Lenihan issues warning on human trafficking risk


Minister for Justice Brian Lenihan has warned that human trafficking could become a major problem in Ireland if the issue is not addressed.

Mr Lenihan was speaking during a Dáil debate on the second stage of the Criminal Law (Human Trafficking) Bill 2007 today.

The Bill, if passed by the Oireachtas, will make it an offence to recruit, transport, transfer or harbour a person for the purpose of sexual or labour exploitation, or the removal of their organs.

The Minister said the Government was fully committed to taking a "holistic approach" to tackling human trafficking.

"[The Government] recognises the need to draw together all the work that is being done across the various departments and agencies," he said. He added that although there is "no evidence of an appreciable problem" of trafficking into Ireland, "any level is deplorable".

"Trafficking into Ireland is not a significant problem, however it is a potential problem and could grow without remedial action," Mr Lenihan said.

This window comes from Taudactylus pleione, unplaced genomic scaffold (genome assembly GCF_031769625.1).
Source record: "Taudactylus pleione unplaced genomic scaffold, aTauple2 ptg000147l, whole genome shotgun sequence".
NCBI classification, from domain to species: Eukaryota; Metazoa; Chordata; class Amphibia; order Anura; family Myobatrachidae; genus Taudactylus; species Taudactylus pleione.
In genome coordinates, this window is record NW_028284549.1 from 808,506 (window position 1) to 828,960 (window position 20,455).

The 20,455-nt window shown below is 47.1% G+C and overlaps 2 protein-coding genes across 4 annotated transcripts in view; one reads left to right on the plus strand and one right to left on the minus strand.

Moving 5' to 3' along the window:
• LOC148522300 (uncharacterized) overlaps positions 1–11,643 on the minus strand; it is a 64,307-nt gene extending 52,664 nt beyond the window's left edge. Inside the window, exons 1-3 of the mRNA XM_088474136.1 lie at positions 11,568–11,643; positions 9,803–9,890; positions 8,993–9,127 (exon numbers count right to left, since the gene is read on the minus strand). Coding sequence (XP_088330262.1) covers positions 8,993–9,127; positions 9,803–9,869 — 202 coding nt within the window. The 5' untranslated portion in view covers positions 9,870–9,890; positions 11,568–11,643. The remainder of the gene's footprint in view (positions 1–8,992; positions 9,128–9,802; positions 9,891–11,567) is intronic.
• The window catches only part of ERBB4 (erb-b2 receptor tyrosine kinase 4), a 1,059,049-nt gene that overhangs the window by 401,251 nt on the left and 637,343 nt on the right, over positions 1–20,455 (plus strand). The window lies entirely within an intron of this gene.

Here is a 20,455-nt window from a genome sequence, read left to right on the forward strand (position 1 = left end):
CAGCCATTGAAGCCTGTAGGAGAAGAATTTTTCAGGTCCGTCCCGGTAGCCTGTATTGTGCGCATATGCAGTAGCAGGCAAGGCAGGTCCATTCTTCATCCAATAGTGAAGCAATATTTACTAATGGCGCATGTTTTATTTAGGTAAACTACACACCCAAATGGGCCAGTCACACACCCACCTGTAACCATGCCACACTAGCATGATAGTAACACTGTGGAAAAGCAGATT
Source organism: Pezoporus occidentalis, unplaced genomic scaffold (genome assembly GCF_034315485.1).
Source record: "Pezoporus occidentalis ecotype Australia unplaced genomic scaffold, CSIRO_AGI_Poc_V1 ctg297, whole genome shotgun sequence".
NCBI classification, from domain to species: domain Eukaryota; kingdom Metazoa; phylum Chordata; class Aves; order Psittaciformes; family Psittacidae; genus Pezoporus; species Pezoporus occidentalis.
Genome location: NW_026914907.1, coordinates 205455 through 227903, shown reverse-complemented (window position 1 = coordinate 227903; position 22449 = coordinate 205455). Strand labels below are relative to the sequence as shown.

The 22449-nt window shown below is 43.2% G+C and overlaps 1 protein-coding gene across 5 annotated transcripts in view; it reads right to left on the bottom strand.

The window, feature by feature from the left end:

Mr Lenihan was speaking as gardaí announced they have arrested a man in Dublin in connection with a Dutch investigation into a child trafficking ring that allegedly used voodoo to force Nigerian children into prostitution in Europe.

The man was arrested by gardaí under a European arrest warrant on October 10th and will appear before the High Court on October 31st.

His arrest is part of an international operation involving six police forces. Dutch authorities, who have been investigating the disappearance of Nigerian children in the Netherlands for over a year, announced yesterday they had arrested 19 suspected traffickers.

Thirteen suspects were arrested in raids in the Netherlands, while the other six were arrested in Ireland, Spain, Belgium, Britain and the United States.

It is believed that up to 130 Nigerian children, mostly girls, have been trafficked into the Netherlands by a criminal ring who controlled them using voodoo threats.

The children were sent to the country with false passports, told to apply for asylum, and then taken by the traffickers from the facilities in which they were placed by the Dutch state. They were then forced to work as prostitutes in several European countries, including France, Italy and Spain.

Gardaí said there is no evidence to suggest any of the children were trafficked into Ireland.